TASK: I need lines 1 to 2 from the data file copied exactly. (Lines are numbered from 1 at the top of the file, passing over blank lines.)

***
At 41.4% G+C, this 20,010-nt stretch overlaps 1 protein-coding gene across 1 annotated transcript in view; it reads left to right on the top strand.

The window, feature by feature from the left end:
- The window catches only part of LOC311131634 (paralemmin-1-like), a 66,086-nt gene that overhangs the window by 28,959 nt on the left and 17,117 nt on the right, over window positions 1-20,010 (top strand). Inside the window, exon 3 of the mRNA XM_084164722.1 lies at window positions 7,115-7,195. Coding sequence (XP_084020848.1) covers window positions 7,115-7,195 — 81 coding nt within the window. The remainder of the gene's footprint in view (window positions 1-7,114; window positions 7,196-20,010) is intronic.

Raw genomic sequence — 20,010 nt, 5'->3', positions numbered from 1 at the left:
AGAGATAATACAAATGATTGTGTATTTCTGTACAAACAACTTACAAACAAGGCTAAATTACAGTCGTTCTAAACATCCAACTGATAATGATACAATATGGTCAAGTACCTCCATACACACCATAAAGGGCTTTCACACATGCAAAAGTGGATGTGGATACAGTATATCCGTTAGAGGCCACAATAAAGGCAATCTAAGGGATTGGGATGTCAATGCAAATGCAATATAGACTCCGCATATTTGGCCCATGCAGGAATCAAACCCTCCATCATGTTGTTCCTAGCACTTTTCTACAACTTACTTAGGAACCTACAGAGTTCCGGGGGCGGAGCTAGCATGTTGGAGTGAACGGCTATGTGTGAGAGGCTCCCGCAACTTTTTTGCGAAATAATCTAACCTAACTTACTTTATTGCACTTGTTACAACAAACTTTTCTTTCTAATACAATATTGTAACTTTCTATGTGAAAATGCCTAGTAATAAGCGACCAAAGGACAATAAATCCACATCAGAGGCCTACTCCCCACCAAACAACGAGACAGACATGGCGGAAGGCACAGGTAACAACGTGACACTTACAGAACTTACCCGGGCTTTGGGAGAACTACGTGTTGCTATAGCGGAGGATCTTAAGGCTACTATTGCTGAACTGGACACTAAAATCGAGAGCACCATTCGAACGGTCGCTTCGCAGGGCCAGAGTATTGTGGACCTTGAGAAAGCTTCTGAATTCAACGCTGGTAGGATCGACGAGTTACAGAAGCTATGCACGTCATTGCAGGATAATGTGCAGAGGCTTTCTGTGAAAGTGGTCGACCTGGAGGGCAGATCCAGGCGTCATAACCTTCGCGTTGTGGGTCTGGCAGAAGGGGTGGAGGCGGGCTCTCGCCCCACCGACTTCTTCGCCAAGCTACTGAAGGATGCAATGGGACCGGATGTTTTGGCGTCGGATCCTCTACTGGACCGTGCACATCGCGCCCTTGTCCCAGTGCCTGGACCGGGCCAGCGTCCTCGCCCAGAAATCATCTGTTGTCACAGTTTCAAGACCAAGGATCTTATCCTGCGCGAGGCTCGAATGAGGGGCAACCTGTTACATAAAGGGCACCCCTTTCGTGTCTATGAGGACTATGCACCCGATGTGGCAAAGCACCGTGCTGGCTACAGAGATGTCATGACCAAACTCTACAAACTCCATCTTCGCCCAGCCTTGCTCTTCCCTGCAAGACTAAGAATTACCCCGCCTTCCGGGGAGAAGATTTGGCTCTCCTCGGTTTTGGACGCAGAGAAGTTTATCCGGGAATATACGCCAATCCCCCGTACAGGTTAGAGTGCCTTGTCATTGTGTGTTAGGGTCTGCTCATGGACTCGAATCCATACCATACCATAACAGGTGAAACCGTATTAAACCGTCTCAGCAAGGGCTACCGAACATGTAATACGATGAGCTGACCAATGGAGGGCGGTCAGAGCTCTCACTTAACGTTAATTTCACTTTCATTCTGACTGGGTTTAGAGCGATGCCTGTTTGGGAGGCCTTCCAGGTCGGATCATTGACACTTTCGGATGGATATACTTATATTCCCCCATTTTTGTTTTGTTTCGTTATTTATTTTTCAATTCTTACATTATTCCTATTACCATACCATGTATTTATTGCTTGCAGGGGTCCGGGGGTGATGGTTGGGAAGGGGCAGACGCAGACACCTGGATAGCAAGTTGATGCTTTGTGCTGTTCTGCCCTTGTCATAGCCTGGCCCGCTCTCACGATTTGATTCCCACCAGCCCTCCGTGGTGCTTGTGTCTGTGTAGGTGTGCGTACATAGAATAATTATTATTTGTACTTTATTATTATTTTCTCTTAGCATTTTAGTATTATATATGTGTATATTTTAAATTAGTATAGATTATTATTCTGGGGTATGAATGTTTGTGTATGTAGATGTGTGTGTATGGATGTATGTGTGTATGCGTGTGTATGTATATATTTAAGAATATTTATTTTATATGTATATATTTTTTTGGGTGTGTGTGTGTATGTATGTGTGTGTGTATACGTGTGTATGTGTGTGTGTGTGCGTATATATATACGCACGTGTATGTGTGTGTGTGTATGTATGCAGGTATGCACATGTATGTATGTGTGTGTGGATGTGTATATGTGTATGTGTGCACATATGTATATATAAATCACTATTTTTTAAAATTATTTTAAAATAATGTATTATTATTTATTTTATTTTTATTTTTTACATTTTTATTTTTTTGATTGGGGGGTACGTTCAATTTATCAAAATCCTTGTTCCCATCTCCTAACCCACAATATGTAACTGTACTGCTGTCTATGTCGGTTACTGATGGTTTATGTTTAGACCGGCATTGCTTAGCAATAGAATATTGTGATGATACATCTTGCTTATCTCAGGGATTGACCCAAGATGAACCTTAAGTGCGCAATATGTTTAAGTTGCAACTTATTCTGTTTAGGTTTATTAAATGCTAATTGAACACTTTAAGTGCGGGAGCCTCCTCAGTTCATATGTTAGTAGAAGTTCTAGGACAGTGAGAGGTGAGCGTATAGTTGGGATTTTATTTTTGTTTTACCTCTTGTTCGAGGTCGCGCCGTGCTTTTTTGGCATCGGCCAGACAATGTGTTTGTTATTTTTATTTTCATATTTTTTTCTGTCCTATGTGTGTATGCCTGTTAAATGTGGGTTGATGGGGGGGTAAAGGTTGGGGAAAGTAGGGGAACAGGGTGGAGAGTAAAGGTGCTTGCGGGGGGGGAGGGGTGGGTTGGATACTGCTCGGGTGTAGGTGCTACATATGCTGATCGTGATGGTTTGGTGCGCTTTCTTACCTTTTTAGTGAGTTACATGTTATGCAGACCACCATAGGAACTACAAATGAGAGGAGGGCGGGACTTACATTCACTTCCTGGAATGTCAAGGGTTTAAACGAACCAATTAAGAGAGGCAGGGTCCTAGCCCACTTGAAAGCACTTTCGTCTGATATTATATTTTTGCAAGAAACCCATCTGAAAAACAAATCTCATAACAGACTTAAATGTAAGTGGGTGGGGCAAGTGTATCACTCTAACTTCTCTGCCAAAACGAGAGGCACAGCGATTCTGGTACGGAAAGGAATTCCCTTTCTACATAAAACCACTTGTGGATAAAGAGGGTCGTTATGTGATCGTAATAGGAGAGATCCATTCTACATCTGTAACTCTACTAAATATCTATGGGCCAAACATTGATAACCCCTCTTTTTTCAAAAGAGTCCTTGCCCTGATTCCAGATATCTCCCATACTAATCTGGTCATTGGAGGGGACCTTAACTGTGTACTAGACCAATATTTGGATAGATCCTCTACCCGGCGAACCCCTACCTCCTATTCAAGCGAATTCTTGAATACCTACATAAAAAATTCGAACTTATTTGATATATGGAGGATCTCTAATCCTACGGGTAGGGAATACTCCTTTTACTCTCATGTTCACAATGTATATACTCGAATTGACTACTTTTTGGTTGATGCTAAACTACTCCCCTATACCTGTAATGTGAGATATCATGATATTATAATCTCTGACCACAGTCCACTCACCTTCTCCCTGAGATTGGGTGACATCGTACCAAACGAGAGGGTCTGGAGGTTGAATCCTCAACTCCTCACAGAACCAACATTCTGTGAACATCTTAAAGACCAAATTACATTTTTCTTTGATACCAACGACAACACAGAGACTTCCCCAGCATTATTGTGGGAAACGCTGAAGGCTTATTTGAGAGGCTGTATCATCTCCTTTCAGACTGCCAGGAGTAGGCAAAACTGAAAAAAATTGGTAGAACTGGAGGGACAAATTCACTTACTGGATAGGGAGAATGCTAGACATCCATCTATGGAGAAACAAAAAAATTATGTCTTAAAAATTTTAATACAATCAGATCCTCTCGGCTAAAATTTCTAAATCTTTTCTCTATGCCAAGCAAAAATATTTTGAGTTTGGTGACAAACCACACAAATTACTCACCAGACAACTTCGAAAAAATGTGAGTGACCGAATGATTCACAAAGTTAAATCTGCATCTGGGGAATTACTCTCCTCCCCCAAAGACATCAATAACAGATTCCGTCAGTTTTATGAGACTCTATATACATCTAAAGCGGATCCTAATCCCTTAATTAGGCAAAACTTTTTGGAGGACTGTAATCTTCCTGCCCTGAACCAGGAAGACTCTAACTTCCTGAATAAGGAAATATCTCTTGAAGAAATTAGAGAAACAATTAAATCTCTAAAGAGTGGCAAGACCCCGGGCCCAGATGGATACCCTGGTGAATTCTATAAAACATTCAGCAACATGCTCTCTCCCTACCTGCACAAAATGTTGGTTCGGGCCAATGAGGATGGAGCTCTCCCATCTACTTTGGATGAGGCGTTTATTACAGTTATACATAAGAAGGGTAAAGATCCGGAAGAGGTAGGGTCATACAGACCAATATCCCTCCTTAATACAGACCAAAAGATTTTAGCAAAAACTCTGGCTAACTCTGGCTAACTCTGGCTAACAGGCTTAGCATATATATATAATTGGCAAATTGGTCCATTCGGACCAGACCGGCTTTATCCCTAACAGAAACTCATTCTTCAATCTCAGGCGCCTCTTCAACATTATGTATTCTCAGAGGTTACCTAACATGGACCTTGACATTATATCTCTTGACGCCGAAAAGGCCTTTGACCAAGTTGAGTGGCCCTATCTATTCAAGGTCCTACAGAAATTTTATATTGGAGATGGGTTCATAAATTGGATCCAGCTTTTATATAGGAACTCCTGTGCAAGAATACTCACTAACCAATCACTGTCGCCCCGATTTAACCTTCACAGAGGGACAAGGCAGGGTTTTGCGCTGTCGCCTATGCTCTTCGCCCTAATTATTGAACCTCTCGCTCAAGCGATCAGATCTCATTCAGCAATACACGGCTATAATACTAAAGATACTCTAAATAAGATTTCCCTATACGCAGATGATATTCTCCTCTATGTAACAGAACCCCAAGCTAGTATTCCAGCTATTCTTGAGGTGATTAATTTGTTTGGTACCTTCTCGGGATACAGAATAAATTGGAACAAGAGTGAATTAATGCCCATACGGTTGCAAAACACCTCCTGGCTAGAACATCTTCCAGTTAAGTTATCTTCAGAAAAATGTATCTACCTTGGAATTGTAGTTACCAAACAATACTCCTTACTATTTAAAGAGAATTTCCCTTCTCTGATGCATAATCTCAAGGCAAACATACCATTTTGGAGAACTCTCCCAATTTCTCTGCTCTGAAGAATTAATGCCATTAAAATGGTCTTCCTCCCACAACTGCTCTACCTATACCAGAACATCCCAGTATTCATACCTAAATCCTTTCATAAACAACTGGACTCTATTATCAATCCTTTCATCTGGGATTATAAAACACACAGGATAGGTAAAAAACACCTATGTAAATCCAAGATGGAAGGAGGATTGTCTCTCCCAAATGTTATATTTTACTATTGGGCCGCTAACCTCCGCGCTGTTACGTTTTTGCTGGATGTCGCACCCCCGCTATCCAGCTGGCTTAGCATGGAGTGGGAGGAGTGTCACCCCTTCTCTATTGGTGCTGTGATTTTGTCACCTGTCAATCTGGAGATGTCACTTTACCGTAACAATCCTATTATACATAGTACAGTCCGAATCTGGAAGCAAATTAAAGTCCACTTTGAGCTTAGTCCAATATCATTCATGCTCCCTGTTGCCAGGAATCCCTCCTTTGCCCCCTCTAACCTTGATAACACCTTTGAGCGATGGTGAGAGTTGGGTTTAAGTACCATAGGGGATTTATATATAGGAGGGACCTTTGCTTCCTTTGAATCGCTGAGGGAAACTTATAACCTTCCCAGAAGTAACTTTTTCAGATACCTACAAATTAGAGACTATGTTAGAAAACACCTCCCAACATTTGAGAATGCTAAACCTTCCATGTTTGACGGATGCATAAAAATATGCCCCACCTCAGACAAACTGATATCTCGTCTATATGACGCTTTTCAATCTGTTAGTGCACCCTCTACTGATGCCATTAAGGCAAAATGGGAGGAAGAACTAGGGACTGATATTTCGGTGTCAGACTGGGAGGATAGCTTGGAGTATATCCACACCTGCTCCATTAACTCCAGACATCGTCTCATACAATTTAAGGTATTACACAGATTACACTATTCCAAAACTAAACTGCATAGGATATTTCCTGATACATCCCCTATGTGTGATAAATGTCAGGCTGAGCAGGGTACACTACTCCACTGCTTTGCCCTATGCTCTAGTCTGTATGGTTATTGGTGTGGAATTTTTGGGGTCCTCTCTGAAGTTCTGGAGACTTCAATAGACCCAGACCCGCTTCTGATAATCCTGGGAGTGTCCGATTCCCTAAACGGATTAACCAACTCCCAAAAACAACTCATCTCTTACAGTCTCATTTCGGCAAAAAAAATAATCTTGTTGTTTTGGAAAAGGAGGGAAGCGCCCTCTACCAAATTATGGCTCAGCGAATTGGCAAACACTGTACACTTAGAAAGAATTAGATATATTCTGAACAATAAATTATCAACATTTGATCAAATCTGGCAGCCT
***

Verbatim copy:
At 41.4% G+C, this 20,010-nt stretch overlaps 1 protein-coding gene across 1 annotated transcript in view; it reads left to right on the top strand.

The window, feature by feature from the left end: